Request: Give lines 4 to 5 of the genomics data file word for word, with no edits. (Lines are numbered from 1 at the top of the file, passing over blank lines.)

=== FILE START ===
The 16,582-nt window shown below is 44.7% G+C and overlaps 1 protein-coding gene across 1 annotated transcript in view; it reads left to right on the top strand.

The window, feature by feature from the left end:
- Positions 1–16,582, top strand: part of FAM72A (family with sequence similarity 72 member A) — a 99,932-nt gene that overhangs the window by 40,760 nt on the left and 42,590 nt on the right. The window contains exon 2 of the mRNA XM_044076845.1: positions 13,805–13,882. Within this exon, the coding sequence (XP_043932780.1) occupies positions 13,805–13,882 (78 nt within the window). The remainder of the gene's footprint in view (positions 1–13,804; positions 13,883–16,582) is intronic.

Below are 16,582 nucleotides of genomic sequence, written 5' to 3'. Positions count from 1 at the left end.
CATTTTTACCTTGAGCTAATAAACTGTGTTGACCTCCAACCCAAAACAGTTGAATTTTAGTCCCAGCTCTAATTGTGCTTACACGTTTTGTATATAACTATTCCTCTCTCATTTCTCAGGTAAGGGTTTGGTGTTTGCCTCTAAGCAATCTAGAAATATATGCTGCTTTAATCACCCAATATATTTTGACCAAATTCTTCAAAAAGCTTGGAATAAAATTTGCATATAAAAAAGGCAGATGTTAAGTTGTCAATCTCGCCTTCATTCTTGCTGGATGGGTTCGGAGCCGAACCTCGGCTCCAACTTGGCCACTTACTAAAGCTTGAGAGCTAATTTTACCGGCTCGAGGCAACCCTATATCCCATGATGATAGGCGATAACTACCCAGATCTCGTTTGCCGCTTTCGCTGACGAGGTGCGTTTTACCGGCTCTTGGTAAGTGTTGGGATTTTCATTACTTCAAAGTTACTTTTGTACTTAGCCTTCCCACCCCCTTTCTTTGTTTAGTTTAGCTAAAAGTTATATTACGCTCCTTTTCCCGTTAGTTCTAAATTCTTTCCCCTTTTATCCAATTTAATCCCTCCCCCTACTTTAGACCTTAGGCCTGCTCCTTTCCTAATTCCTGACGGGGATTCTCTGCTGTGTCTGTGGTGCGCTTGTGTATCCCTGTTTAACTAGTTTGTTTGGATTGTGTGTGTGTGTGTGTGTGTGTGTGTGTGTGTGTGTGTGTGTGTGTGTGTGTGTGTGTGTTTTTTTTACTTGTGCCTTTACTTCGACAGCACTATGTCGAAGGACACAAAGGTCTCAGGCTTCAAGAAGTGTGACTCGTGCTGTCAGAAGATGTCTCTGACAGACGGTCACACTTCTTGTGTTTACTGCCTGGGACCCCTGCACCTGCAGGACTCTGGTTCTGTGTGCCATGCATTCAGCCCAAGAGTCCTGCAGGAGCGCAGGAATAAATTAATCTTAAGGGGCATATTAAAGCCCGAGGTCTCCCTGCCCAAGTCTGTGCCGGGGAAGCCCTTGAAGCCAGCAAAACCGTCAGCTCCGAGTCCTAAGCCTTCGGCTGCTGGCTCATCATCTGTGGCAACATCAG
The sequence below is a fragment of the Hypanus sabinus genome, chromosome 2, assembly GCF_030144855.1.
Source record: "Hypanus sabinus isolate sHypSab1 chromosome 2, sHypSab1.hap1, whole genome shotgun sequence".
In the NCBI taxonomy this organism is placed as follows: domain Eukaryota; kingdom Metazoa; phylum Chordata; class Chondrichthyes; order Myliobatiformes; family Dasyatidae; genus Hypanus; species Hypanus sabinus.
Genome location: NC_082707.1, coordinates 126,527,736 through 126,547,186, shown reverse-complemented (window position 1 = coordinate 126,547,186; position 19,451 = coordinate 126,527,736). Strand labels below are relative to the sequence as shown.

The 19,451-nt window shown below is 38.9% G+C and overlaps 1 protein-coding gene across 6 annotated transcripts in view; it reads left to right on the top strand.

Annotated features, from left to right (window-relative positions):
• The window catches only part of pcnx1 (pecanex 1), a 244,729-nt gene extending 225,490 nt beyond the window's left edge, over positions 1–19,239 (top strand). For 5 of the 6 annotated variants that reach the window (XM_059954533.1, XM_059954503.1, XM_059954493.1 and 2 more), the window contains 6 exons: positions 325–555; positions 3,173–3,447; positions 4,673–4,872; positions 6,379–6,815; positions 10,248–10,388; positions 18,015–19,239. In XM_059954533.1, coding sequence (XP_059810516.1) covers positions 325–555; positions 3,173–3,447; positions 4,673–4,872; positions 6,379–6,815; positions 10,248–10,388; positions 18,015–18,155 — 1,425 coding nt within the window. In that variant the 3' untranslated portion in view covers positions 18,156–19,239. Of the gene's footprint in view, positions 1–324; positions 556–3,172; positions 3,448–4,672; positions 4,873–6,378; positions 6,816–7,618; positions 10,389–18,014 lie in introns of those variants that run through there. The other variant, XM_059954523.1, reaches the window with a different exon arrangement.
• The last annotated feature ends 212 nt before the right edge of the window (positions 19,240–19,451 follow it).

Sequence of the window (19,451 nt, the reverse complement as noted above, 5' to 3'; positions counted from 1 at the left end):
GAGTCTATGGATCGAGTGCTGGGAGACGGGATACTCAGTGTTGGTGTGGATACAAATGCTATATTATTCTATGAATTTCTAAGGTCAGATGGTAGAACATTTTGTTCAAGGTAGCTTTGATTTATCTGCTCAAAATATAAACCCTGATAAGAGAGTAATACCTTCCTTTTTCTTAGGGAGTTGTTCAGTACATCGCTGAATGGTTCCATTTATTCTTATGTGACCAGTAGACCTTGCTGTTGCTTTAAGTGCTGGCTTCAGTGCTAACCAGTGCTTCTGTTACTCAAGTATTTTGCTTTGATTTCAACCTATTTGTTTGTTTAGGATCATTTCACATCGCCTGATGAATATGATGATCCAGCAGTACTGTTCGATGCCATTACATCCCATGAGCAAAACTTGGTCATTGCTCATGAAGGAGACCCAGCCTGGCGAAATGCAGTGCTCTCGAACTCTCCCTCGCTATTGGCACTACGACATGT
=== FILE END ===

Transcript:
Below are 16,582 nucleotides of genomic sequence, written 5' to 3'. Positions count from 1 at the left end.
CATTTTTACCTTGAGCTAATAAACTGTGTTGACCTCCAACCCAAAACAGTTGAATTTTAGTCCCAGCTCTAATTGTGCTTACACGTTTTGTATATAACTATTCCTCTCTCATTTCTCAGGTAAGGGTTTGGTGTTTGCCTCTAAGCAATCTAGAAATATATGCTGCTTTAATCACCCAATATATTTTGACCAAATTCTTCAAAAAGCTTGGAATAAAATTTGCATATAAAAAAGGCAGATGTTAAGTTGTCAATCTCGCCTTCATTCTTGCTGGATGGGTTCGGAGCCGAACCTCGGCTCCAACTTGGCCACTTACTAAAGCTTGAGAGCTAATTTTACCGGCTCGAGGCAACCCTATATCCCATGATGATAGGCGATAACTACCCAGATCTCGTTTGCCGCTTTCGCTGACGAGGTGCGTTTTACCGGCTCTTGGTAAGTGTTGGGATTTTCATTACTTCAAAGTTACTTTTGTACTTAGCCTTCCCACCCCCTTTCTTTGTTTAGTTTAGCTAAAAGTTATATTACGCTCCTTTTCCCGTTAGTTCTAAATTCTTTCCCCTTTTATCCAATTTAATCCCTCCCCCTACTTTAGACCTTAGGCCTGCTCCTTTCCTAATTCCTGACGGGGATTCTCTGCTGTGTCTGTGGTGCGCTTGTGTATCCCTGTTTAACTAGTTTGTTTGGATTGTGTGTGTGTGTGTGTGTGTGTGTGTGTGTGTGTGTGTGTGTGTGTGTGTGTGTGTGTGTTTTTTTTACTTGTGCCTTTACTTCGACAGCACTATGTCGAAGGACACAAAGGTCTCAGGCTTCAAGAAGTGTGACTCGTGCTGTCAGAAGATGTCTCTGACAGACGGTCACACTTCTTGTGTTTACTGCCTGGGACCCCTGCACCTGCAGGACTCTGGTTCTGTGTGCCATGCATTCAGCCCAAGAGTCCTGCAGGAGCGCAGGAATAAATTAATCTTAAGGGGCATATTAAAGCCCGAGGTCTCCCTGCCCAAGTCTGTGCCGGGGAAGCCCTTGAAGCCAGCAAAACCGTCAGCTCCGAGTCCTAAGCCTTCGGCTGCTGGCTCATCATCTGTGGCAACATCAG